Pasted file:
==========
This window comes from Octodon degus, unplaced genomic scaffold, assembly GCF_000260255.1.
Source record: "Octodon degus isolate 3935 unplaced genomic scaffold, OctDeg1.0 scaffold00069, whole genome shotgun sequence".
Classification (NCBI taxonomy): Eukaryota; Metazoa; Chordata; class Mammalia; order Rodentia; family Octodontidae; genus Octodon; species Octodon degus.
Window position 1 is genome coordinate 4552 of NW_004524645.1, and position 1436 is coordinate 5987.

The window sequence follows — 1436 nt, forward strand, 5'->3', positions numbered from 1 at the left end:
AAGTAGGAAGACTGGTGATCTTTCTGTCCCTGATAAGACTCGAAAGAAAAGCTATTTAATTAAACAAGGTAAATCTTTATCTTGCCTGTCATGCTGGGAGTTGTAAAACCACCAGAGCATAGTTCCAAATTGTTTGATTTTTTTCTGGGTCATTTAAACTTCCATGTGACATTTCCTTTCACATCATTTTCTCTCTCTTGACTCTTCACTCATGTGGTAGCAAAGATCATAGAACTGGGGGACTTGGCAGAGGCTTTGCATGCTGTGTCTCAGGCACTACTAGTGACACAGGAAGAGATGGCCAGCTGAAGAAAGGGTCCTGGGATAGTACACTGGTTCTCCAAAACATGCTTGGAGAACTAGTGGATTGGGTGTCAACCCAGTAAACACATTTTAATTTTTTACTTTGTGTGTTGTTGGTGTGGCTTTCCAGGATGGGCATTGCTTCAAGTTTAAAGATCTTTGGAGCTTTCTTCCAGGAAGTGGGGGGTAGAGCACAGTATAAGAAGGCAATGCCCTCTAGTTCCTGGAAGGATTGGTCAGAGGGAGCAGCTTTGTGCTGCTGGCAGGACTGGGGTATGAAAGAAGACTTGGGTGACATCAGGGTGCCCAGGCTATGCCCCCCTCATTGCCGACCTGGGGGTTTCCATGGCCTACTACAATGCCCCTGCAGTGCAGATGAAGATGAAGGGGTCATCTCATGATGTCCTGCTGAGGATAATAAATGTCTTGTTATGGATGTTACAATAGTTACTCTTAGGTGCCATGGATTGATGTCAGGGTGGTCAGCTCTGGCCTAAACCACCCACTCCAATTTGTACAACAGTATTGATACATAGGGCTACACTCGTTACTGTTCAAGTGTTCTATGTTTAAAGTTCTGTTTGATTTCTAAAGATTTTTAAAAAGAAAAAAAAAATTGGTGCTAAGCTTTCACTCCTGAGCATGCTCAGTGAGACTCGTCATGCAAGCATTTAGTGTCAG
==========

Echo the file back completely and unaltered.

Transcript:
This window comes from Octodon degus, unplaced genomic scaffold, assembly GCF_000260255.1.
Source record: "Octodon degus isolate 3935 unplaced genomic scaffold, OctDeg1.0 scaffold00069, whole genome shotgun sequence".
Classification (NCBI taxonomy): Eukaryota; Metazoa; Chordata; class Mammalia; order Rodentia; family Octodontidae; genus Octodon; species Octodon degus.
Window position 1 is genome coordinate 4552 of NW_004524645.1, and position 1436 is coordinate 5987.

The window sequence follows — 1436 nt, forward strand, 5'->3', positions numbered from 1 at the left end:
AAGTAGGAAGACTGGTGATCTTTCTGTCCCTGATAAGACTCGAAAGAAAAGCTATTTAATTAAACAAGGTAAATCTTTATCTTGCCTGTCATGCTGGGAGTTGTAAAACCACCAGAGCATAGTTCCAAATTGTTTGATTTTTTTCTGGGTCATTTAAACTTCCATGTGACATTTCCTTTCACATCATTTTCTCTCTCTTGACTCTTCACTCATGTGGTAGCAAAGATCATAGAACTGGGGGACTTGGCAGAGGCTTTGCATGCTGTGTCTCAGGCACTACTAGTGACACAGGAAGAGATGGCCAGCTGAAGAAAGGGTCCTGGGATAGTACACTGGTTCTCCAAAACATGCTTGGAGAACTAGTGGATTGGGTGTCAACCCAGTAAACACATTTTAATTTTTTACTTTGTGTGTTGTTGGTGTGGCTTTCCAGGATGGGCATTGCTTCAAGTTTAAAGATCTTTGGAGCTTTCTTCCAGGAAGTGGGGGGTAGAGCACAGTATAAGAAGGCAATGCCCTCTAGTTCCTGGAAGGATTGGTCAGAGGGAGCAGCTTTGTGCTGCTGGCAGGACTGGGGTATGAAAGAAGACTTGGGTGACATCAGGGTGCCCAGGCTATGCCCCCCTCATTGCCGACCTGGGGGTTTCCATGGCCTACTACAATGCCCCTGCAGTGCAGATGAAGATGAAGGGGTCATCTCATGATGTCCTGCTGAGGATAATAAATGTCTTGTTATGGATGTTACAATAGTTACTCTTAGGTGCCATGGATTGATGTCAGGGTGGTCAGCTCTGGCCTAAACCACCCACTCCAATTTGTACAACAGTATTGATACATAGGGCTACACTCGTTACTGTTCAAGTGTTCTATGTTTAAAGTTCTGTTTGATTTCTAAAGATTTTTAAAAAGAAAAAAAAAATTGGTGCTAAGCTTTCACTCCTGAGCATGCTCAGTGAGACTCGTCATGCAAGCATTTAGTGTCAG